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Thread: T Shirt Quilts: Are they challenging?

  1. #1
    Senior Member Catherine Marie's Avatar
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    Dear Friends:

    My DDIL wants me, in the New Year, to make a quilt out of Tshirts and other items of clothing from my twin grandsons. No doubt I will be dealing with various types of materials. Any tricks to quilting these together? Should I put a backing of some sort onto each piece? Are there any internet sites which might help?
    Thank you and here's hoping that all of those who celebrate this happy and holy time of Christmas enjoy the day and the season.

  2. #2
    Senior Member gypsyquilter's Avatar
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    I used a lightweight fusible interfacing on the back of each t-shirt emblem to add some stability, the biggest challenge was figuring out how to get most of the emblems to a uniform size. I added sashing between each t-shirt so each could be showcased on its own and not compete with the one next to it.

  3. #3
    Super Member amandasgramma's Avatar
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    I belong to a Longarm forum.....was reading yesterday and the t-shirt quilts were brought up --- apparently NONE of them like to quilt and most said they refuse to quilt them!!!!

  4. #4
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    Here's a link to directions I wrote for a t-shirt quilt.

    http://reviews.ebay.com/Make-Your-Ow...00000000832366

    It was my first t-shirt quilt and after searching the web for endless hours, I thought I'd put some of the knowledge I learned together as a way of helping someone else that had never made one and wanted to make one.

    Hope it helps a little.

  5. #5
    Power Poster amma's Avatar
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    Quote Originally Posted by frugalfabrics
    Here's a link to directions I wrote for a t-shirt quilt.

    http://reviews.ebay.com/Make-Your-Ow...00000000832366

    It was my first t-shirt quilt and after searching the web for endless hours, I thought I'd put some of the knowledge I learned together as a way of helping someone else that had never made one and wanted to make one.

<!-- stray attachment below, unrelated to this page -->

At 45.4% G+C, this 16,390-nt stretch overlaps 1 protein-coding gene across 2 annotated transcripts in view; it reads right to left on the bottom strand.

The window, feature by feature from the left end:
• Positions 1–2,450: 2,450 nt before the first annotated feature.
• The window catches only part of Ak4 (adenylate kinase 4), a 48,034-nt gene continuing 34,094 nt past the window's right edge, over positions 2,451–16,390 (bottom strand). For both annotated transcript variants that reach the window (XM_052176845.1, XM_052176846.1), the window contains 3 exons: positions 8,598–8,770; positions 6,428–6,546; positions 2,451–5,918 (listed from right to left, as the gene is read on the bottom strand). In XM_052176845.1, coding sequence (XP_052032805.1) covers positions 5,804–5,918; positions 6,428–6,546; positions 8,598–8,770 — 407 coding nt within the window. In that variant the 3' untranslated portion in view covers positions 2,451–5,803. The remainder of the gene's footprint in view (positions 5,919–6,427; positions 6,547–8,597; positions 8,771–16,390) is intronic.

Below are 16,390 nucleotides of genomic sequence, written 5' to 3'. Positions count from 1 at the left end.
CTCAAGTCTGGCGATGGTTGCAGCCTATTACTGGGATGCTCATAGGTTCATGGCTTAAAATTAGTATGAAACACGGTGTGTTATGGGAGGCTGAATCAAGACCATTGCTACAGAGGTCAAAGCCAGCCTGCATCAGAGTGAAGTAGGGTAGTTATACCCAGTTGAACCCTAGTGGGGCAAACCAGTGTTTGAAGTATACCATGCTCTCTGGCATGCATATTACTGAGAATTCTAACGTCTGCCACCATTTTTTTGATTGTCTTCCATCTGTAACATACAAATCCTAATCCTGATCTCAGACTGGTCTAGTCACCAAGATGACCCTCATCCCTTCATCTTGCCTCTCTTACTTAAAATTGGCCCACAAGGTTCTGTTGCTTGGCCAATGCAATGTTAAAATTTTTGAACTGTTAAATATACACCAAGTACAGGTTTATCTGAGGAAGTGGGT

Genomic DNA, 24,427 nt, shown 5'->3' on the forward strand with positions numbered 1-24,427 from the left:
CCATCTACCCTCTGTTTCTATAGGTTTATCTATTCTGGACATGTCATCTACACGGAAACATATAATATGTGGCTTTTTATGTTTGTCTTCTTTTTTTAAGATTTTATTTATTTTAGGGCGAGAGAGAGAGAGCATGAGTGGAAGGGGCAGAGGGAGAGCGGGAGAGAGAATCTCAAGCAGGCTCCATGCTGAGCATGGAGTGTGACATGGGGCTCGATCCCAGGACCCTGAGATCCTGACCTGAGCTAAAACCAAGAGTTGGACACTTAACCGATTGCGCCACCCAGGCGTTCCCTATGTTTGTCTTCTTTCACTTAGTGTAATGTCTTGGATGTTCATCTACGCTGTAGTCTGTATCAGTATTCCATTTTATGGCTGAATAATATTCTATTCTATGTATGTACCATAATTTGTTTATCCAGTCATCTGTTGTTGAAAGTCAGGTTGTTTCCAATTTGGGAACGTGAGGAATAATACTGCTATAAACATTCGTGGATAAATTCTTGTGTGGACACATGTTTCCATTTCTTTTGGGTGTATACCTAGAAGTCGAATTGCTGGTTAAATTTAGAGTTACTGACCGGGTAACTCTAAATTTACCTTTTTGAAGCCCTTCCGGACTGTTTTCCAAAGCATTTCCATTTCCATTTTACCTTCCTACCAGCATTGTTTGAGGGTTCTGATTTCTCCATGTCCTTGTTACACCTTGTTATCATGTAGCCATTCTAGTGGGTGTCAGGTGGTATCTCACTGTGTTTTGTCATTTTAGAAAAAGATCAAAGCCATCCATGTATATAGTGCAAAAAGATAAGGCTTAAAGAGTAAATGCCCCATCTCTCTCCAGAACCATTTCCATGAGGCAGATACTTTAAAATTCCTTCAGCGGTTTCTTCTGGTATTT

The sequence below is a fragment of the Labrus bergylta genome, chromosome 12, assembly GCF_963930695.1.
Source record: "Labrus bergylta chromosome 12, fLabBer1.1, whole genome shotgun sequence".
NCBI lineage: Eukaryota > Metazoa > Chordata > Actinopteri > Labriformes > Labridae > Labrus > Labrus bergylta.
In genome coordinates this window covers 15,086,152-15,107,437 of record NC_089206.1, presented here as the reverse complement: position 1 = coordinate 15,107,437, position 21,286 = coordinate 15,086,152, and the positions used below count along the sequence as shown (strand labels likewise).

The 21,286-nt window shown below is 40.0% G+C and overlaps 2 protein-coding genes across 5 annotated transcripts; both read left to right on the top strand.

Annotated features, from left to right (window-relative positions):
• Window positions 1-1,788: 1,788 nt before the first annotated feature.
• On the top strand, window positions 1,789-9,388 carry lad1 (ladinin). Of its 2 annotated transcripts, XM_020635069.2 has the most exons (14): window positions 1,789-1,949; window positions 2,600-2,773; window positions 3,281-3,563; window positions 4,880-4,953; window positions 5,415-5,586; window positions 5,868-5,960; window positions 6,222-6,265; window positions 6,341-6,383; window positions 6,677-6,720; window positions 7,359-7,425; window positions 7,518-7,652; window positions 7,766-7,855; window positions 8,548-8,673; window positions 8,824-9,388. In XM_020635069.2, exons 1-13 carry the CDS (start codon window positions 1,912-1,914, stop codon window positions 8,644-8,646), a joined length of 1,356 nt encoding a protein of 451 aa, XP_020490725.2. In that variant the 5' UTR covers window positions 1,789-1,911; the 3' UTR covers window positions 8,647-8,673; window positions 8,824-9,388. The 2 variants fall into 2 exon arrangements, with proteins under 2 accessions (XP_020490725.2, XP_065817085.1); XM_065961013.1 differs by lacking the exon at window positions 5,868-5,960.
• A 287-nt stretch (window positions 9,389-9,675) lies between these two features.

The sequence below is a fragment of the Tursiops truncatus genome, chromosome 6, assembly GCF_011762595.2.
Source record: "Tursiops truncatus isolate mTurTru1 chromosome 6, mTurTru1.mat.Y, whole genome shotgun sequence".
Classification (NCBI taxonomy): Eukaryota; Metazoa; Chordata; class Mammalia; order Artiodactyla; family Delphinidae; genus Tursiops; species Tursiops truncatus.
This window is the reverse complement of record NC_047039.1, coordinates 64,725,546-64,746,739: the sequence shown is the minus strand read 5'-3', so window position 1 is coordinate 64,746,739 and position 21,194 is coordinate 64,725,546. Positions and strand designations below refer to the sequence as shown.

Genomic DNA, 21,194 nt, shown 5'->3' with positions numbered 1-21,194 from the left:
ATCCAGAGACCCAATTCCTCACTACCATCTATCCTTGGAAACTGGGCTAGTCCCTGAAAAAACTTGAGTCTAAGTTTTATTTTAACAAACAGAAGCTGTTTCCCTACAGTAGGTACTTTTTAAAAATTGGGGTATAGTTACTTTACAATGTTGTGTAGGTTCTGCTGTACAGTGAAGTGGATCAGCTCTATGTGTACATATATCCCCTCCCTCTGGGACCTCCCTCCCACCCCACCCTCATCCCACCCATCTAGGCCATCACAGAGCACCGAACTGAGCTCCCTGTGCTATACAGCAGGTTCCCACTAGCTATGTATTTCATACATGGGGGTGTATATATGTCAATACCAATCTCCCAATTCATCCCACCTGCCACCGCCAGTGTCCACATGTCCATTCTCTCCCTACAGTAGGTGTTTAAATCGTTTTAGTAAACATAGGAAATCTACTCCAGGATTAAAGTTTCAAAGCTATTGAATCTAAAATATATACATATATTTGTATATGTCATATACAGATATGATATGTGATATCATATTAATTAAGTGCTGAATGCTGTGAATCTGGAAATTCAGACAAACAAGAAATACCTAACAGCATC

Hope it helps a little.
    Thank you :D:D:D

  6. #6
    MTS
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    Quote Originally Posted by amandasgramma
    I belong to a Longarm forum.....was reading yesterday and the t-shirt quilts were brought up --- apparently NONE of them like to quilt and most said they refuse to quilt them!!!!
    What were the specific reasons given for the dislike of t-shirt quilts (if you can share professional secrets)? :wink:

  7. #7
    Super Member suezquilts's Avatar
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    The biggest reason I don't like them is that the heavy painted parts are hard to quilt over. But quilting can be done, I free hand quilt as well as computerized, so if there is a will there is a way.
    I use Pellon fusible that has a light weight webbing in it.
    It's fun to do.

  8. #8
    MTS
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    Quote Originally Posted by suezquilts
    The biggest reason I don't like them is that the heavy painted parts are hard to quilt over. But quilting can be done, I free hand quilt as well as computerized, so if there is a will there is a way.
    I use Pellon fusible that has a light weight webbing in it.
    It's fun to do.
    Ah, so it had to do with the actual t-shirt, not the way it was stabilized or pieced into the quilt.

    I could see that maybe breaking a needle or two.

    Thanks for the clarification.

  9. #9
    Super Member wvdek's Avatar
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    Thanks for the link. A gal at church has plans for me to help her make one (I have never made one, but she just knows I can help her!) over Christmas vacation and winter.
    Bought a book and have read through it and now your wonderful directions.

  10. #10
    Super Member maryb119's Avatar
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    Cut the whole front off the tee shirt and fuse a lightweight interfacing to the back of each tee shirt. I place the right side of the tee shirt face down on a teflon pressing sheet and then fuse the interfacing on the back side. Do not iron the interfacing, press and hold, then move the iron to another place and press and hold again until the interfacing is completely fused. The teflon helps prevent any "meltable" things on the tee shirt from sticking to the ironing board cover. Then I cut the tee shirts in the size blocks I want them in, usually 12 1/2 inches squares. Then add sashing and a border. If the tee shirts are stabilized correctly, they don't stretch when the long arm quilter stitches them. I have made several this way and they have turned out great.

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